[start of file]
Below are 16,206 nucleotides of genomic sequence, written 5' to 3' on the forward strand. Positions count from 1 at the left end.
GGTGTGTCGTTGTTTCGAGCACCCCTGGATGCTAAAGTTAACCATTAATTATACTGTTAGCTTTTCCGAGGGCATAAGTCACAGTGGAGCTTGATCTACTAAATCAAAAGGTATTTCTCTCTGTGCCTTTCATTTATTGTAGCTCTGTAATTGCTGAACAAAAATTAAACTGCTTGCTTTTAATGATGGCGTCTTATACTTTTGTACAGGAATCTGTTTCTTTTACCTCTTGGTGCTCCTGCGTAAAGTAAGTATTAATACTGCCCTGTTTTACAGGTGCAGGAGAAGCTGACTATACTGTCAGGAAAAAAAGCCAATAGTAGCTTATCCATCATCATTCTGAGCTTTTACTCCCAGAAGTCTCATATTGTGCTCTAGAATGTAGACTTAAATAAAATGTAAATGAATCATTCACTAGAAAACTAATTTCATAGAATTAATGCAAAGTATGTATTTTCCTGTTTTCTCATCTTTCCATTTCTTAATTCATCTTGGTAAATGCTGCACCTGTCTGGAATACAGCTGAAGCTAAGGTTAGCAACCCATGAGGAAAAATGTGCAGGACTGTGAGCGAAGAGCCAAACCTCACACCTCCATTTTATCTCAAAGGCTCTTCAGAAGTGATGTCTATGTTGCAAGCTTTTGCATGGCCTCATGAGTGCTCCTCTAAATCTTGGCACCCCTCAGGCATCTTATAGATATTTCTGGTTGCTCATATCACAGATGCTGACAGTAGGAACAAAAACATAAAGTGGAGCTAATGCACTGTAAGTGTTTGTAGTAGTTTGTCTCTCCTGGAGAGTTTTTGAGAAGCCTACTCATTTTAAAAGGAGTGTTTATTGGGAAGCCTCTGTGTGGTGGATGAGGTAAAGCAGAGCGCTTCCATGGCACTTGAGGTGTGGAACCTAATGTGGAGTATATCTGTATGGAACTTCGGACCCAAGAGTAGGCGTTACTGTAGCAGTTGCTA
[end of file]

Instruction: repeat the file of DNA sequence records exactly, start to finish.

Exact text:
Below are 16,206 nucleotides of genomic sequence, written 5' to 3' on the forward strand. Positions count from 1 at the left end.
GGTGTGTCGTTGTTTCGAGCACCCCTGGATGCTAAAGTTAACCATTAATTATACTGTTAGCTTTTCCGAGGGCATAAGTCACAGTGGAGCTTGATCTACTAAATCAAAAGGTATTTCTCTCTGTGCCTTTCATTTATTGTAGCTCTGTAATTGCTGAACAAAAATTAAACTGCTTGCTTTTAATGATGGCGTCTTATACTTTTGTACAGGAATCTGTTTCTTTTACCTCTTGGTGCTCCTGCGTAAAGTAAGTATTAATACTGCCCTGTTTTACAGGTGCAGGAGAAGCTGACTATACTGTCAGGAAAAAAAGCCAATAGTAGCTTATCCATCATCATTCTGAGCTTTTACTCCCAGAAGTCTCATATTGTGCTCTAGAATGTAGACTTAAATAAAATGTAAATGAATCATTCACTAGAAAACTAATTTCATAGAATTAATGCAAAGTATGTATTTTCCTGTTTTCTCATCTTTCCATTTCTTAATTCATCTTGGTAAATGCTGCACCTGTCTGGAATACAGCTGAAGCTAAGGTTAGCAACCCATGAGGAAAAATGTGCAGGACTGTGAGCGAAGAGCCAAACCTCACACCTCCATTTTATCTCAAAGGCTCTTCAGAAGTGATGTCTATGTTGCAAGCTTTTGCATGGCCTCATGAGTGCTCCTCTAAATCTTGGCACCCCTCAGGCATCTTATAGATATTTCTGGTTGCTCATATCACAGATGCTGACAGTAGGAACAAAAACATAAAGTGGAGCTAATGCACTGTAAGTGTTTGTAGTAGTTTGTCTCTCCTGGAGAGTTTTTGAGAAGCCTACTCATTTTAAAAGGAGTGTTTATTGGGAAGCCTCTGTGTGGTGGATGAGGTAAAGCAGAGCGCTTCCATGGCACTTGAGGTGTGGAACCTAATGTGGAGTATATCTGTATGGAACTTCGGACCCAAGAGTAGGCGTTACTGTAGCAGTTGCTA